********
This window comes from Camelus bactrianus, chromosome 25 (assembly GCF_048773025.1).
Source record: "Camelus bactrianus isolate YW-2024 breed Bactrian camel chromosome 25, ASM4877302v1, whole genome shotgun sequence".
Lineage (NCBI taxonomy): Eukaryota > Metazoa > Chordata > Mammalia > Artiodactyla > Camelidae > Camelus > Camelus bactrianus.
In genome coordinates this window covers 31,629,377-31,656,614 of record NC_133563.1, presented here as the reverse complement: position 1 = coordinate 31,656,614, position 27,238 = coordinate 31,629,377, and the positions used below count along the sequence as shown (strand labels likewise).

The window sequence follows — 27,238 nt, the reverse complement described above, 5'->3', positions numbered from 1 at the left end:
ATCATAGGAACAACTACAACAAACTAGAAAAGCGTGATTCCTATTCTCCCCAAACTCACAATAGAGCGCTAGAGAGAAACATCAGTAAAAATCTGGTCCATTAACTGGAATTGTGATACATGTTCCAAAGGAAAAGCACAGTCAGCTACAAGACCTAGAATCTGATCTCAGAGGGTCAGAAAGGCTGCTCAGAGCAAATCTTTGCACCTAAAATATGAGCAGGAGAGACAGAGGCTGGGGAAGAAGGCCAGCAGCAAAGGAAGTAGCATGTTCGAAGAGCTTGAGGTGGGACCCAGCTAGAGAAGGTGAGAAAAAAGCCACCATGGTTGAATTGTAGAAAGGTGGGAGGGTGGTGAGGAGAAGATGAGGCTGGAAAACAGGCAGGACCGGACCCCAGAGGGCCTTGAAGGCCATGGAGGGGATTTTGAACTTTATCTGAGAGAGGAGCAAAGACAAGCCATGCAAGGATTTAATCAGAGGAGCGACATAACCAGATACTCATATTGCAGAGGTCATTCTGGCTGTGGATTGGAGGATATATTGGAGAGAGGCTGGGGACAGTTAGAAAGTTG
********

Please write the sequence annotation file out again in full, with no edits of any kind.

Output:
This window comes from Camelus bactrianus, chromosome 25 (assembly GCF_048773025.1).
Source record: "Camelus bactrianus isolate YW-2024 breed Bactrian camel chromosome 25, ASM4877302v1, whole genome shotgun sequence".
Lineage (NCBI taxonomy): Eukaryota > Metazoa > Chordata > Mammalia > Artiodactyla > Camelidae > Camelus > Camelus bactrianus.
In genome coordinates this window covers 31,629,377-31,656,614 of record NC_133563.1, presented here as the reverse complement: position 1 = coordinate 31,656,614, position 27,238 = coordinate 31,629,377, and the positions used below count along the sequence as shown (strand labels likewise).

The window sequence follows — 27,238 nt, the reverse complement described above, 5'->3', positions numbered from 1 at the left end:
ATCATAGGAACAACTACAACAAACTAGAAAAGCGTGATTCCTATTCTCCCCAAACTCACAATAGAGCGCTAGAGAGAAACATCAGTAAAAATCTGGTCCATTAACTGGAATTGTGATACATGTTCCAAAGGAAAAGCACAGTCAGCTACAAGACCTAGAATCTGATCTCAGAGGGTCAGAAAGGCTGCTCAGAGCAAATCTTTGCACCTAAAATATGAGCAGGAGAGACAGAGGCTGGGGAAGAAGGCCAGCAGCAAAGGAAGTAGCATGTTCGAAGAGCTTGAGGTGGGACCCAGCTAGAGAAGGTGAGAAAAAAGCCACCATGGTTGAATTGTAGAAAGGTGGGAGGGTGGTGAGGAGAAGATGAGGCTGGAAAACAGGCAGGACCGGACCCCAGAGGGCCTTGAAGGCCATGGAGGGGATTTTGAACTTTATCTGAGAGAGGAGCAAAGACAAGCCATGCAAGGATTTAATCAGAGGAGCGACATAACCAGATACTCATATTGCAGAGGTCATTCTGGCTGTGGATTGGAGGATATATTGGAGAGAGGCTGGGGACAGTTAGAAAGTTG